In China, General Motors is hot. In November, its 10 joint ventures and two wholly-owned foreign enterprises sold 418,225 new vehicles in China, up 13% from a year ago. It was the best November ever, GM said. SUV sales soared 73%.
By comparison, in the US, GM sold 245,387 new vehicles in November, it reported a few days ago, down nearly 3% from a year ago. In other words, in November, GM sold 70% more vehicles in China than in the US.
China became the world’s largest new vehicle market for the first time in 2009, when sales in the US plunged. For years, growth rates in the Chinese market blew the doors off the US market. But the hectic pace has recently subsided. For 2017, deliveries are expected to rise only 2%, and competition from local automakers is getting tougher.
Buick is still hot in China – though it’s just about moribund in the US, where deliveries fell 3.5% year-over-year in November to just 16,833 vehicles, accounting for only 7% of GM’s total sales in the US. Of them, 2,228 were the China-made compact SUVs, the Buick Envision.
In China, Buick is still the fourth largest auto brand with a market share of just under 5% so far this year, behind Volkswagen, Honda, and Toyota. In November, GM sold 112,738 Buicks, or 27% of its total sales. But for the month, Buick was already outsold by GM’s Baojun.
Baojun is the hottest brand GM has in China. Sales of the bargain-priced vehicles soared 52% in November to 113,711 units, accounting for over a quarter of GM’s total sales in China.
GM launched Baojun in 2010, after the “New GM” had emerged from Chapter 11 bankruptcy in the US in July 2009, with Debtor in Possession (DIP) financing and equity investments from the US taxpayer. This support helped GM go on an investment spree in China, and, along with its joint-venture partner SAIC, plow $2.4 billion in the Baojun factory in Liuzhou, even as many former GM plants in the US had been shuttered and were disposed of in bankruptcy.
But GM owns only 44% of Baojun. With technology transfer to SAIC being a big part of the deal, this is a risky proposition. The Wall Street Journal:
Other foreign auto makers “are consistently taken aback by GM’s apparently generous technology sharing” when it comes to Baojun, said Michael Dunne, a former GM executive and now president of Dunne Automotive, a consultancy. “The open approach has engendered considerable goodwill but it also leaves GM vulnerable to the whims of its powerful Chinese partner.”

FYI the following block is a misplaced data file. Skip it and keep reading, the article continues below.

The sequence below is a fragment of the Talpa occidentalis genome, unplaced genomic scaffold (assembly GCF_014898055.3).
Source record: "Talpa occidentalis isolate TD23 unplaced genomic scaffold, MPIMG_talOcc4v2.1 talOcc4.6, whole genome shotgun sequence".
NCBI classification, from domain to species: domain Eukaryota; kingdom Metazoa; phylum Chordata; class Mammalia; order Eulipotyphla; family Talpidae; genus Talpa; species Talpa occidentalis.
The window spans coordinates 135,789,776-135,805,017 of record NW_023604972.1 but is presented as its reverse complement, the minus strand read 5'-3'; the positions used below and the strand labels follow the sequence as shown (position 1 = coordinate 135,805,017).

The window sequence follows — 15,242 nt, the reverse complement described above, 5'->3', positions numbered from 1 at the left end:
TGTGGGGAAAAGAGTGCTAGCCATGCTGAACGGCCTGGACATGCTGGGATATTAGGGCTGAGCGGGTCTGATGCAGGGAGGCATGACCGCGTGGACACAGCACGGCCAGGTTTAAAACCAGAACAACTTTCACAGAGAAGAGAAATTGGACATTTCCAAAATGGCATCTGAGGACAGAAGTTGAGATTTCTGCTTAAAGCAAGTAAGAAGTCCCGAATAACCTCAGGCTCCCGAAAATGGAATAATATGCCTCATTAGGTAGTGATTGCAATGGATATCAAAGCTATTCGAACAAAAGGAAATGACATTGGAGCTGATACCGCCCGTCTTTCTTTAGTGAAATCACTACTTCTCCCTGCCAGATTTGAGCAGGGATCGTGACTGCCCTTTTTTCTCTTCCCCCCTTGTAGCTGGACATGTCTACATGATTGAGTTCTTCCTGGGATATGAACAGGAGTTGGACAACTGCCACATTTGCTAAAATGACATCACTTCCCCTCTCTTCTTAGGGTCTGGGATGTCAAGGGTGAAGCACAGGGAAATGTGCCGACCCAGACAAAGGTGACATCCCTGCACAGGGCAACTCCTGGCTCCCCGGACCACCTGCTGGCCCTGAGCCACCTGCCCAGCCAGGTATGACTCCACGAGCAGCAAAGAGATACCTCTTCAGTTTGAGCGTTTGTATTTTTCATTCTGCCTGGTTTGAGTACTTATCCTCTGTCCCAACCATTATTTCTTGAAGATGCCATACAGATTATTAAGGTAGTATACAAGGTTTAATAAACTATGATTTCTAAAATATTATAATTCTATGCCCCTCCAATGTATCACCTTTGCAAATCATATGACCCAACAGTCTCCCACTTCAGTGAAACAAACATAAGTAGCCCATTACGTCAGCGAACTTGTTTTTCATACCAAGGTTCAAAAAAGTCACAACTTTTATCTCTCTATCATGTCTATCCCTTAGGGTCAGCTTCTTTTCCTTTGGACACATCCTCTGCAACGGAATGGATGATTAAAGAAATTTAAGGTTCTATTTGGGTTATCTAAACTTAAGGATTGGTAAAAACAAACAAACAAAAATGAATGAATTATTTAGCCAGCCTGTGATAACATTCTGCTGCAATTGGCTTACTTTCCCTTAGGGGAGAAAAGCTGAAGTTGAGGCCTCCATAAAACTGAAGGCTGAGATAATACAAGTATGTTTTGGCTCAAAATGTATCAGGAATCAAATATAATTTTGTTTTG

GM was less proud of its brand Wuling. It sold 113,919 units. GM does not brag about the year-over-year change in deliveries, as it does with Baojun. In fact, in the press release, there is no mention of this year-over-year change. Turns out, a year ago, GM had reported 121,566 sales in November. In other words, Wuling sales dropped 6.3% year-over-year.
Nevertheless GM gushed, while purposefully leaving out Wuling: “GM’s performance was strong across its brands. Baojun deliveries reached an all-time monthly high, while Buick, Cadillac and Chevrolet set November sales records.”
China-sold Buicks, Cadillacs, and Chevrolets are built by a 50-50 GM-SAIC joint venture. These vehicles tend to be more upscale than GM’s Chinese brands.
For the first 11 months this year, GM sold 32% more vehicles in China than in the US, with 3,549,087 units in China, up 3.3% year-over-year, versus 2,691,493 units in the US, down 1.2%, according to Autodata. 2017 will be the sixth year in a row when GM’s vehicle sales in China exceeded those in the US.
But it’s complicated. These are joint ventures, margins in China are thin, and in terms of profits, GM’s China operations don’t contribute all that much. For the year 2016, GM booked global profits of $9.4 billion, of which GM attributed only $2 billion to “equity income” at its joint ventures in China despite all the massive in vestments in China. Most of the remainder of its global profits came from its sales in the US, and mostly from the fat profit margins on pickups and SUVs.
Then there’s Tesla, with a market capitalization not much behind GM’s despite minuscule vehicle sales. This is where hype goes to die. Read… Carmageddon for Tesla
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